The second problem with the household model for the national economy is that it ignores the ability of banks and the state to create money. Contrary to the household budget model, the amount of money available in the economy is not fixed. Money is best thought of as an IOU from society to the holder. Our ten pound notes carry the wording “I promise to pay the bearer the sum of ten pounds”. But any IOU in which people have confidence is effectively money. The banks create money all the time when they issue credit. For example when a house buyer takes out a mortgage the bank gives them cash in exchange for an IOU. But now the mortgage (or the IOU) can in theory be sold on to someone else and has a cash value and is effectively new money so long as people have confidence in the house owner’s ability to repay. As the banks create money in this way the money available for house purchases increases. This in turn pushes up the market values of houses which then enables banks to extend lending still further against the new “values” of houses. In the absence of adequate bank regulation this cycle of money creation and asset price inflation can generate an asset bubble. A side effect of this is a redistribution of wealth from those who do not own houses to those who do. This is of little use to owner occupiers because they are living in their asset and so cannot usually realise their profit, but for those with more than one house it is very good news. For tenants it is catastrophic as rents rise. Similar but possibly less damaging asset bubbles are created in art works, fine wines, antiques etc.

In the build up to the 2008 crash US banks irresponsibly issued low-start mortgages to people they knew would probably default when the higher rate kicked in. They then packaged and repackaged these IOUs with other sounder ones and fraudulently sold them on in the markets. All of this was creating dodgy money. When the defaults started no-one knew exactly who was holding how many of the dodgy IOUs and the whole credit market seized up as confidence in all IOUs collapsed. Many paper assets in the virtual casino of the markets became virtually worthless overnight – effectively a massive pile of money was destroyed and city gamblers lost big. However the resulting chaos spilled over and nearly destroyed the retail banking system, an outcome which would have been catastrophic for the real economy in which people trade real goods and services and in which we all have to live.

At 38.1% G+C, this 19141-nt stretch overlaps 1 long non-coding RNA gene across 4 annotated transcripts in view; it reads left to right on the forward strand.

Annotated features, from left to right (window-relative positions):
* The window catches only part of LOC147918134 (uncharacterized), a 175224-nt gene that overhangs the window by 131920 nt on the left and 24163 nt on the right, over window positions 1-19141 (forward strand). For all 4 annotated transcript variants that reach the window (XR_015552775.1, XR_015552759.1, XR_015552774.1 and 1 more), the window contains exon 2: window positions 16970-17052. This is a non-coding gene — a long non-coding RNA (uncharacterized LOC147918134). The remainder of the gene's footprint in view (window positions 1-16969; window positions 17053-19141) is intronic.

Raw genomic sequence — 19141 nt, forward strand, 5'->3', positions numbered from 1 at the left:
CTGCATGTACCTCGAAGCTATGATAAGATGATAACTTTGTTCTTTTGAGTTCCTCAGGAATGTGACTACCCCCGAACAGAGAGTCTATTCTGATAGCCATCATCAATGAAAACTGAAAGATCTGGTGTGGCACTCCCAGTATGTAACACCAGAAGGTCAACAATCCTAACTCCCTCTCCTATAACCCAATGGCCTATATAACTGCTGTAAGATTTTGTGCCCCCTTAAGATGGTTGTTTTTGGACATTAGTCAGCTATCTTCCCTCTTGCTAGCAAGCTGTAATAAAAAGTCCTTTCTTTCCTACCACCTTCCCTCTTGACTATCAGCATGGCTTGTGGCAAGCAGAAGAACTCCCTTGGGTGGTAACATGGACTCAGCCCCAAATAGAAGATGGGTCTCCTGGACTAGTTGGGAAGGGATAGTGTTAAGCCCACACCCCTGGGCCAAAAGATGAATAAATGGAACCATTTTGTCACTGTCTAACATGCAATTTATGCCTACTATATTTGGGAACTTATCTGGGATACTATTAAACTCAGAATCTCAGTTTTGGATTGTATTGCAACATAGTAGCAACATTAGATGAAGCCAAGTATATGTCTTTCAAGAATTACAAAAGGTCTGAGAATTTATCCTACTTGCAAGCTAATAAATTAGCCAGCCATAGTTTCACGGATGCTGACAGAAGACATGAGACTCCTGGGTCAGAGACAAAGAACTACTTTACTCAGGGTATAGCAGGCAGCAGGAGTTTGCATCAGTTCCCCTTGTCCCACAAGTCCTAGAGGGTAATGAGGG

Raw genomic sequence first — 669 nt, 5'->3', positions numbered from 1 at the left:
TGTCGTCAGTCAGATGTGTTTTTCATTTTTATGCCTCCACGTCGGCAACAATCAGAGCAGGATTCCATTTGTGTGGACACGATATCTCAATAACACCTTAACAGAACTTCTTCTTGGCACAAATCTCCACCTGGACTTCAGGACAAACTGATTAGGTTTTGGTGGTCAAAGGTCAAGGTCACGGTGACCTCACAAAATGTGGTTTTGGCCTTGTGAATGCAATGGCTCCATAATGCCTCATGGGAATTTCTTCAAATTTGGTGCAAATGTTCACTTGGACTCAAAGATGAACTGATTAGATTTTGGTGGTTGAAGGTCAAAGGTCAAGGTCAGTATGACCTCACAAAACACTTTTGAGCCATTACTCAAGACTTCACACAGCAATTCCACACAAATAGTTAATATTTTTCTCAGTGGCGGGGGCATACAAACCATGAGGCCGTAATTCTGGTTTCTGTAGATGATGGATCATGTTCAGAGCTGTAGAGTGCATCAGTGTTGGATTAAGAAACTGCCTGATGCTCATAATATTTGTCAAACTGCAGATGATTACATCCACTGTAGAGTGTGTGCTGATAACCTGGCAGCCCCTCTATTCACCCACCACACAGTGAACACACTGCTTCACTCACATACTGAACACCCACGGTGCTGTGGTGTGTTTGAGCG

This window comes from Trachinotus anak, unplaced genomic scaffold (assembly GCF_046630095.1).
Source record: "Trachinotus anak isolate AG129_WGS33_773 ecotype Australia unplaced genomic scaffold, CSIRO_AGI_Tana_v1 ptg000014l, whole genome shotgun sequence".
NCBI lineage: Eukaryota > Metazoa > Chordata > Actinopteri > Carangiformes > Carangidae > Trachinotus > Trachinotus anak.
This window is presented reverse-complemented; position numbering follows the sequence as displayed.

But it is not only banks that can create money. States which control their own currency can too (which is why we could never have been like Greece). When governments borrow they issue IOUs called gilt edged securities. Private individuals, banks and institutions buy them for cash, receive interest on them and can trade them in the markets. Because they are backed by the government they are generally seen as a safe investment compared with shares. However in addition to this process in which other participants in the economy lend to the government there is an alternative option called quantitative easing or QE. The Bank of England can provide pounds to the government in exchange for the governments IOUs (gilt edged securities). This can be done direct or the Bank of England can buy up existing gilt edged securities held by other banks, issuing them with pounds in exchange. So the Bank of England is now holding the IOUs But the Bank of England is really just another arm of the state and there is no real reason why the debt should ever be repaid. Effectively extra money has been printed which has the effect of diluting slightly the value of all the existing currency.